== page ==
I mourned when I heard that Elie Wiesel had died. I grew up with this Holocaust survivor and Nobel Laureate. No, not in Auschwitz or Buchenwald, the concentration camps of his childhood experience, but in the darkened room of my 8th grade Jewish Sunday School class. There on Sunday mornings we watched films based on his classic books about the Holocaust. They were dreary, somber films. Even so, watching them made me a better Jew, and a better Christian.
Early on, from these films, I learned the value of wrestling with God, the post-Holocaust stance of much of world Jewry. I also learned the value of wrestling with my place in humanity. Some post-Holocaust Jews asked “How could God allow this?” I asked, “How could fellow humans turn and look the other away?”
Rather than turn me off from God or religion, these movies instilled in me a deep sense of right and wrong, and the need to watch out for each other. From the conversations that followed the movies, I learned the mantra of my parents’ and grandparents’ generations: “Never again.” Never again to genocide, repression, racism. Never again to silence in the face of injustice.
I’m grateful to Elie Wiesel. His work raised important questions, not just for my 8th grade self, but for the world. He stood for worldwide human rights—for Jews in Israel, the Soviet Union and Ethiopia; for the anti-Apartheid movement in South Africa, the Desaparecidos of Argentina, Bosnian victims of genocide in Yugoslavia, the Miskito Indians in Nicaragua and the Kurds.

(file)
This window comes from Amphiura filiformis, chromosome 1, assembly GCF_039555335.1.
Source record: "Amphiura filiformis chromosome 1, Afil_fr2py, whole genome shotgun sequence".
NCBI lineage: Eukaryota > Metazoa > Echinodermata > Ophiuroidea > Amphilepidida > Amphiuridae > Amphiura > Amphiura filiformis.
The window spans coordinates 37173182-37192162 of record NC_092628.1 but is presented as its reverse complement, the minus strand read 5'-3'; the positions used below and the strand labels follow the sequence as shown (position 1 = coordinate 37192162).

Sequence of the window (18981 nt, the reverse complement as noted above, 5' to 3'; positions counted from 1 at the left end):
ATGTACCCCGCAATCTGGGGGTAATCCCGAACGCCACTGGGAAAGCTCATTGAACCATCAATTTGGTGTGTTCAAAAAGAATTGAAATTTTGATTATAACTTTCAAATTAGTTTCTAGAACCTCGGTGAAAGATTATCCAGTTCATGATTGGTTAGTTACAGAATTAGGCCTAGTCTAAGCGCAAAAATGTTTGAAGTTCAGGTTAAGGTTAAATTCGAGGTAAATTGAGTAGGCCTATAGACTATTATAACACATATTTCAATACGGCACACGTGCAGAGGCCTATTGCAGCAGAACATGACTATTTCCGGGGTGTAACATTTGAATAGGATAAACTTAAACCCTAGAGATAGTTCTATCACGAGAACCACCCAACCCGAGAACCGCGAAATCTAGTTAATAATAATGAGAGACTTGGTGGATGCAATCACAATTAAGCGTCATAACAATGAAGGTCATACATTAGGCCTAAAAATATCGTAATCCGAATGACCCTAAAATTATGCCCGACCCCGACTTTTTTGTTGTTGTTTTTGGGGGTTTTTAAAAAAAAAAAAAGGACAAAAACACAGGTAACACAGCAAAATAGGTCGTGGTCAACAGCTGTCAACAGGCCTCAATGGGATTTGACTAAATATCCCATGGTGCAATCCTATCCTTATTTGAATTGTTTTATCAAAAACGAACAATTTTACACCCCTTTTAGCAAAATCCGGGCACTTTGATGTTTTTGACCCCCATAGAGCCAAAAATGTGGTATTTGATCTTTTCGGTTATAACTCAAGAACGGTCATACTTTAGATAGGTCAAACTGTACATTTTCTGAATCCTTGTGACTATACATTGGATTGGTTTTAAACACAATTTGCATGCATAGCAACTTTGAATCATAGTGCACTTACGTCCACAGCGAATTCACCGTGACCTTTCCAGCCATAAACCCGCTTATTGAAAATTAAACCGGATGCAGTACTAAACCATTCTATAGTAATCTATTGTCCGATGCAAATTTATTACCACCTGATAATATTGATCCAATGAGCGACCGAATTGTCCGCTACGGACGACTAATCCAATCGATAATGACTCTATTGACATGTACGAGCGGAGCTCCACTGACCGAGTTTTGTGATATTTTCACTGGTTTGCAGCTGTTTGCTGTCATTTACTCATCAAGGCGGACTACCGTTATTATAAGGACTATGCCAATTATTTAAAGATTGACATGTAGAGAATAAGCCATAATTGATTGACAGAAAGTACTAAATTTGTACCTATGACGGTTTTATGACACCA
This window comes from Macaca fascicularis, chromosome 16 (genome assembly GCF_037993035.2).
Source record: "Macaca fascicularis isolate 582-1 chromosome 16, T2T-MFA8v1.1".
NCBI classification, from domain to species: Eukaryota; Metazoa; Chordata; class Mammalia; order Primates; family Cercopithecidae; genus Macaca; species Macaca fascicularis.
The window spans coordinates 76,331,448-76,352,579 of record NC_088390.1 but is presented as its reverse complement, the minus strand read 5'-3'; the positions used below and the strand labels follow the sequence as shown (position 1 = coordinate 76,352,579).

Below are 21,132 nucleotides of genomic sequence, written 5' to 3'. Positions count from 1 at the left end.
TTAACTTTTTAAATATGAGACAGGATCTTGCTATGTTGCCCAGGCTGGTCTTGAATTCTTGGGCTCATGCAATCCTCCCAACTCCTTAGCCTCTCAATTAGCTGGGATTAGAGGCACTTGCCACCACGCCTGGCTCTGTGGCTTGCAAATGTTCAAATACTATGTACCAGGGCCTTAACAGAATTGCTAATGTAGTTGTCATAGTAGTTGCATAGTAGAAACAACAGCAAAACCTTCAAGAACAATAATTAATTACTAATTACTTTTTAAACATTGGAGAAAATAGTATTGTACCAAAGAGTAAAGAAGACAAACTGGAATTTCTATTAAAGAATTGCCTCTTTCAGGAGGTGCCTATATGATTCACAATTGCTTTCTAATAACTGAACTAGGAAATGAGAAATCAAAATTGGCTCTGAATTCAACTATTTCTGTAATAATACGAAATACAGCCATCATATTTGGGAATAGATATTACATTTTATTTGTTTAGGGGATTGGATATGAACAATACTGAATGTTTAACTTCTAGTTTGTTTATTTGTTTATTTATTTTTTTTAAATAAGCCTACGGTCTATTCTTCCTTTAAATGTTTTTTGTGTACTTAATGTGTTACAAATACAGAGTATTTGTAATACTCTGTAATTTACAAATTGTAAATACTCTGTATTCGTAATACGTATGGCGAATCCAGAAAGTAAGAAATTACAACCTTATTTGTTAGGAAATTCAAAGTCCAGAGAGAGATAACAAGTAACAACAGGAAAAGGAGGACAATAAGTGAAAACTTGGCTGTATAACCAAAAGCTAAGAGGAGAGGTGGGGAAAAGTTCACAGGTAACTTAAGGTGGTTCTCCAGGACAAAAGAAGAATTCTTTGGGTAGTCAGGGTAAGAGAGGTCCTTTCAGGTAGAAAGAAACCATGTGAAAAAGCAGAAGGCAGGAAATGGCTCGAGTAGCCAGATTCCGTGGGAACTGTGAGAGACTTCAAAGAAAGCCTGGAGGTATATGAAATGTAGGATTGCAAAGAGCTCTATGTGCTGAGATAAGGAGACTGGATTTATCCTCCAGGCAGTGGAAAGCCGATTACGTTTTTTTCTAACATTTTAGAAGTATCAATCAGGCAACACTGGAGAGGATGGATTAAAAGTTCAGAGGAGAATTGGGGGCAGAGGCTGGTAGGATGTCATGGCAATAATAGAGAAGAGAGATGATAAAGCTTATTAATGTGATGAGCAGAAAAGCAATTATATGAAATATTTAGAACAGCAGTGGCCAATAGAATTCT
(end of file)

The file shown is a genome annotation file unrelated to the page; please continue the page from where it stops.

All of this made me a better Jew because he taught me the value of knowing one’s history. Later, it also made me a better Christian because I understood the danger of the church’s silence in the face of evil.
These days the church is often loathe to venture into “politics,” preferring to be a neutral, conflict-free oasis of spirituality. But when are politics and spirituality ever really separated? Certainly not in Jesus’ day. Nor in our own. Spirituality—especially the spirituality of love—must be lived out in the real world to have real power. Especially in the face of fear, bigotry, and scapegoating.
We live in an age when the words “Never again” seem to have been forgotten. Refugees are once again turned away at crucial borders. Immigrants are eyed with suspicion. The “other” is scapegoated. Violence and power go hand in hand.
What are you teaching in your Sunday School rooms? It can’t be all Veggie Tales, fun and games. There needs to be some substance–where our faith interacts with the injustices of the world. Let’s not be afraid to tell our kids the way it really is. Chances are they already know. And if they don’t, maybe they need to.